Once again, the Federal Government’s refusal to honour an agreement it reached with lecturers of public universities has forced the Academic Staff Union of Universities to embark on industrial action on Monday, SEGUN OLUGBILE reportsWhen the Academic Staff Union of Universities suspended its two-month strike in February 2012, many had thought that the last had been heard of national strikes in public institutions. This optimism was hinged on the Memorandum of Understanding signed by the Federal Government and the lecturers on how to resolve funding challenges, infrastructural decay and welfare problem in the nation’s public universities.
But this is not to be, as the union on Monday stated that it has returned to the trenches to fight government for its alleged refusal to honour an agreement it reached with lecturers. Specifically, ASUU said it has resumed the suspended strike from Monday (yesterday). This action, the union’s National President, Dr. Nasir Fagge, said was taken after the Federal Government allegedly failed to implement the agreement.
Fagge said the action, though painful, would be total, comprehensive and last for as long as the government implements the details of the Memorandum of Understanding that both parties signed in 2011. Consequently, the semester examinations going on in some universities would be disrupted, while admission processes would be put on hold. Final year students writing their projects would be hit hard, as their supervisors would not attend to them. By this, academic activities in public tertiary institutions, particularly in universities and polytechnics, which had been on strike in the last three months, would be paralysed.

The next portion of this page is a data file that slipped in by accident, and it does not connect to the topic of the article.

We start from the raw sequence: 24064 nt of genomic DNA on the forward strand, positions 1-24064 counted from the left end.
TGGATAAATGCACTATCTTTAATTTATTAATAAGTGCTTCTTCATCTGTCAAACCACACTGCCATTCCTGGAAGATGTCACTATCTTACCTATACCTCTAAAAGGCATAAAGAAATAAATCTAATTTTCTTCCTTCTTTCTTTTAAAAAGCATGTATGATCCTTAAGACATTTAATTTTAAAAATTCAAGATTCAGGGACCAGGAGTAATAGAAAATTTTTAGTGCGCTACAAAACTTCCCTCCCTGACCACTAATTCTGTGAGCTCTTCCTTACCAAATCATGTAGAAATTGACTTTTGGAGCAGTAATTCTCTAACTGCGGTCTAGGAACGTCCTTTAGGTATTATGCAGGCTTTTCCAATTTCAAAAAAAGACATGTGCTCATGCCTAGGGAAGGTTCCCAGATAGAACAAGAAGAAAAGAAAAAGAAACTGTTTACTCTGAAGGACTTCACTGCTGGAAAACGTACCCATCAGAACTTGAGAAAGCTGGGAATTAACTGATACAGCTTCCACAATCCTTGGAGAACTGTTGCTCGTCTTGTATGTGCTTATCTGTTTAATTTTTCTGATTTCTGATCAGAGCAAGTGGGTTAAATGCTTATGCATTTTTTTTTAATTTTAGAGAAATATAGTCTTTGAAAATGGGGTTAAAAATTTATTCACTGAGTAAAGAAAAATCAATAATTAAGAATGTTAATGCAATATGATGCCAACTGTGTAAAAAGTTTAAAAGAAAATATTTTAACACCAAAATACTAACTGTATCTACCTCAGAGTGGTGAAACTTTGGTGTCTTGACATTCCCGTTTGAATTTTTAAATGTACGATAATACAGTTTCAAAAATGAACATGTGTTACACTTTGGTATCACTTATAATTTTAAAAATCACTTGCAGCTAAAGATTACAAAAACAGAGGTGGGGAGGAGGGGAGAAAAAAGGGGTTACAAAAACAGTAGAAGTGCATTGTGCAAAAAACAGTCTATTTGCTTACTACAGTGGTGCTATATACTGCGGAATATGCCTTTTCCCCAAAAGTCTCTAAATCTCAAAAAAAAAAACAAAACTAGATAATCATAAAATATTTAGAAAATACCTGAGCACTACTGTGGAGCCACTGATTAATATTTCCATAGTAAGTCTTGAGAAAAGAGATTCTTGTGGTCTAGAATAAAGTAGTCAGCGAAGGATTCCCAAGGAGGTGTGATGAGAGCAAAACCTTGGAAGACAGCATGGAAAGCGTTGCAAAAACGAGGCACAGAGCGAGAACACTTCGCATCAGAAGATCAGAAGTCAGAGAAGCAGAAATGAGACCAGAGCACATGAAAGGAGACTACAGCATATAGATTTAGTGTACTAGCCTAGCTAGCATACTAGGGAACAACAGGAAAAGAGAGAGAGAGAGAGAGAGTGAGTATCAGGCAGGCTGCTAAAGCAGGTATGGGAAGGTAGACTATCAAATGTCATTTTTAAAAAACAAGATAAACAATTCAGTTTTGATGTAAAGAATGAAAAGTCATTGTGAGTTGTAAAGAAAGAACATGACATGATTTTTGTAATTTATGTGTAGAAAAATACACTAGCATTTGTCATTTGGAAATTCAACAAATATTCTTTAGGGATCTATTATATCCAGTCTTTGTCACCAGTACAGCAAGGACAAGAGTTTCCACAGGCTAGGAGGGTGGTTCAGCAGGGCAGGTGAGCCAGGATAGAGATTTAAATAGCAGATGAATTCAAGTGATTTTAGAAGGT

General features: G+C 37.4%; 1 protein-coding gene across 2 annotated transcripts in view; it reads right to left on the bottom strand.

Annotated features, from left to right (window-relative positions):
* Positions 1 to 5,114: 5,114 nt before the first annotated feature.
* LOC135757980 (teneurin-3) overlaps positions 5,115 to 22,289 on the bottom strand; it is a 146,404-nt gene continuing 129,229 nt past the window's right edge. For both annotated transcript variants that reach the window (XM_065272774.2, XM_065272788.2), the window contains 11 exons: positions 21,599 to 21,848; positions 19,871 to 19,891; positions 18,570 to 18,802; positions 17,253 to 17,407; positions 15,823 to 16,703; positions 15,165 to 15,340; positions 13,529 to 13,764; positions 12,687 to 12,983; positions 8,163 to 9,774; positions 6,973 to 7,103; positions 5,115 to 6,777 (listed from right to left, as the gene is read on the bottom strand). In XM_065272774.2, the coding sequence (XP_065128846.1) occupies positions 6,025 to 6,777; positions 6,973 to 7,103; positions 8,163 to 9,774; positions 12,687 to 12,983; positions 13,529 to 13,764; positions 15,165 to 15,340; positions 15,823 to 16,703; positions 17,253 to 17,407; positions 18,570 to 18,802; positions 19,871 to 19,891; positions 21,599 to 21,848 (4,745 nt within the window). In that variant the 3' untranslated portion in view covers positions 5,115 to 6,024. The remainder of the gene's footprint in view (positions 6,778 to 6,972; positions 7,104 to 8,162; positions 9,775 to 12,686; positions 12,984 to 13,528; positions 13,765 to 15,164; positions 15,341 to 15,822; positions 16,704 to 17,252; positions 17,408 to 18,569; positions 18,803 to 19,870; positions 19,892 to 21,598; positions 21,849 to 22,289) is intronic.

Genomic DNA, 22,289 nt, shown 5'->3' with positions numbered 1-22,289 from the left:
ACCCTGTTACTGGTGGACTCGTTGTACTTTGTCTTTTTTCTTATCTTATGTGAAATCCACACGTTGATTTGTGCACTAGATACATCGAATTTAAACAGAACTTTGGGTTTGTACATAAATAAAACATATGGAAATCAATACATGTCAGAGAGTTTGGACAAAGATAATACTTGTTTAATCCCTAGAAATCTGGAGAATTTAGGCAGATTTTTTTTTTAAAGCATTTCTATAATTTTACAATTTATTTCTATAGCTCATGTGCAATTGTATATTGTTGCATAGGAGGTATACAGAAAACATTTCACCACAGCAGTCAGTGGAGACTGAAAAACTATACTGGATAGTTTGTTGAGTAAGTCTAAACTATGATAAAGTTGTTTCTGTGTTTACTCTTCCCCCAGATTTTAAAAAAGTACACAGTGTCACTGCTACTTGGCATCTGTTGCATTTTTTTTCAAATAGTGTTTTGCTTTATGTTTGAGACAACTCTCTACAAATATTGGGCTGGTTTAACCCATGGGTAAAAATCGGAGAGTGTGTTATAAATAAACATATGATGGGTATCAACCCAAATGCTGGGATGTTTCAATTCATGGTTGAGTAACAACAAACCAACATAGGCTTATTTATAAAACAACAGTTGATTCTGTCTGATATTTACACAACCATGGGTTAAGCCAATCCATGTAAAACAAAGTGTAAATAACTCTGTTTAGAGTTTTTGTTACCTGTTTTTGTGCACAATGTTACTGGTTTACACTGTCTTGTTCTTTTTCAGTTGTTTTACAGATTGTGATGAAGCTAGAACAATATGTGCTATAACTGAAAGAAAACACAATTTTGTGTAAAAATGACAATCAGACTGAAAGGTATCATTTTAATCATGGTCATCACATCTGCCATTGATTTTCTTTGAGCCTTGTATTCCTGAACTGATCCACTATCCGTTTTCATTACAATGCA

The decision to embark on the action was taken during the National Executive Council meeting of ASUU at the Olabisi Onabanjo University, Ago-Iwoye, Ogun State between Sunday and Monday. All the 53 chapters of ASUU were represented at the meeting, during which 51 chapters of the union overwhelmingly voted in support of the action.
Briefing the press about the outcome of the NEC meeting at the University of Lagos on Monday, Fagge said the union decided to suspend the action in January 2012 after the Federal Government and ASUU signed the MoU, which contained how all the issues of funding, pension scheme, retirement age and payment of earned allowance for qualified lecturers would be handled.
The Federal Government, the union stated, had only implemented the extension of the retirement age of professors to 70, but had failed to pay the earned allowance for lecturers who are assigned other duties apart from teaching, research and community service. The earned allowance is the money paid to lecturers who are assigned to administrative duties such as heads of department, hall wardens, student project’s supervision and examination duties and pay for extra workload on lecturers.